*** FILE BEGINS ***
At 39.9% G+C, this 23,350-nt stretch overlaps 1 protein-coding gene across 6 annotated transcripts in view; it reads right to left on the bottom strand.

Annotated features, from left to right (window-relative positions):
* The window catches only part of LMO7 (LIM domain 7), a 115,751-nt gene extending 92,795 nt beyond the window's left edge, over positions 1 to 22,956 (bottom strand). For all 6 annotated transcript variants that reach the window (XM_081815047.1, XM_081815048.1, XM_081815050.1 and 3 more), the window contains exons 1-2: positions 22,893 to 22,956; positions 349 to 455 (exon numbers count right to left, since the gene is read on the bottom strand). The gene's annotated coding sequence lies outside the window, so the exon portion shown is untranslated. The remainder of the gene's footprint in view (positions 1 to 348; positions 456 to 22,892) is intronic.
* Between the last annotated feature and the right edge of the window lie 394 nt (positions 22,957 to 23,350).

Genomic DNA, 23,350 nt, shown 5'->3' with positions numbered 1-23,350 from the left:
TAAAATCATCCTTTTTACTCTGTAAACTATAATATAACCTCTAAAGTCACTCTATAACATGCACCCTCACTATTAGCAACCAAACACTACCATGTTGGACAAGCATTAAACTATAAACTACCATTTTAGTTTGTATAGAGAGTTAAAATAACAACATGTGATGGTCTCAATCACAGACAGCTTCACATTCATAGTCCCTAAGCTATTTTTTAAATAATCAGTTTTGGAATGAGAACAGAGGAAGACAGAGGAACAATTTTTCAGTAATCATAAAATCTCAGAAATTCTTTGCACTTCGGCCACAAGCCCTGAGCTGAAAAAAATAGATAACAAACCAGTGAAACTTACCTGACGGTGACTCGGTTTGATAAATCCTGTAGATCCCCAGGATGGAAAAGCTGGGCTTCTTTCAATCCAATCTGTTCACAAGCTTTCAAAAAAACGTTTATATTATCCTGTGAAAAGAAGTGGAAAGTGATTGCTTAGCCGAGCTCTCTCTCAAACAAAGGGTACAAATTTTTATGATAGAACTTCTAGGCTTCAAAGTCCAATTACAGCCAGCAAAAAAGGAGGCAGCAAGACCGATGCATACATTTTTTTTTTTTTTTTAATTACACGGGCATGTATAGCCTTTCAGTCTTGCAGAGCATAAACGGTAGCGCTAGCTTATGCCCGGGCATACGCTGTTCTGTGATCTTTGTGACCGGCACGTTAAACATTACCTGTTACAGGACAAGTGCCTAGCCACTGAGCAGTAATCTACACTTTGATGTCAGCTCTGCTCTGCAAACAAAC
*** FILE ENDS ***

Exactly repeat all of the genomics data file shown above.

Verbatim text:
At 39.9% G+C, this 23,350-nt stretch overlaps 1 protein-coding gene across 6 annotated transcripts in view; it reads right to left on the bottom strand.

Annotated features, from left to right (window-relative positions):
* The window catches only part of LMO7 (LIM domain 7), a 115,751-nt gene extending 92,795 nt beyond the window's left edge, over positions 1 to 22,956 (bottom strand). For all 6 annotated transcript variants that reach the window (XM_081815047.1, XM_081815048.1, XM_081815050.1 and 3 more), the window contains exons 1-2: positions 22,893 to 22,956; positions 349 to 455 (exon numbers count right to left, since the gene is read on the bottom strand). The gene's annotated coding sequence lies outside the window, so the exon portion shown is untranslated. The remainder of the gene's footprint in view (positions 1 to 348; positions 456 to 22,892) is intronic.
* Between the last annotated feature and the right edge of the window lie 394 nt (positions 22,957 to 23,350).

Genomic DNA, 23,350 nt, shown 5'->3' with positions numbered 1-23,350 from the left:
TAAAATCATCCTTTTTACTCTGTAAACTATAATATAACCTCTAAAGTCACTCTATAACATGCACCCTCACTATTAGCAACCAAACACTACCATGTTGGACAAGCATTAAACTATAAACTACCATTTTAGTTTGTATAGAGAGTTAAAATAACAACATGTGATGGTCTCAATCACAGACAGCTTCACATTCATAGTCCCTAAGCTATTTTTTAAATAATCAGTTTTGGAATGAGAACAGAGGAAGACAGAGGAACAATTTTTCAGTAATCATAAAATCTCAGAAATTCTTTGCACTTCGGCCACAAGCCCTGAGCTGAAAAAAATAGATAACAAACCAGTGAAACTTACCTGACGGTGACTCGGTTTGATAAATCCTGTAGATCCCCAGGATGGAAAAGCTGGGCTTCTTTCAATCCAATCTGTTCACAAGCTTTCAAAAAAACGTTTATATTATCCTGTGAAAAGAAGTGGAAAGTGATTGCTTAGCCGAGCTCTCTCTCAAACAAAGGGTACAAATTTTTATGATAGAACTTCTAGGCTTCAAAGTCCAATTACAGCCAGCAAAAAAGGAGGCAGCAAGACCGATGCATACATTTTTTTTTTTTTTTTAATTACACGGGCATGTATAGCCTTTCAGTCTTGCAGAGCATAAACGGTAGCGCTAGCTTATGCCCGGGCATACGCTGTTCTGTGATCTTTGTGACCGGCACGTTAAACATTACCTGTTACAGGACAAGTGCCTAGCCACTGAGCAGTAATCTACACTTTGATGTCAGCTCTGCTCTGCAAACAAAC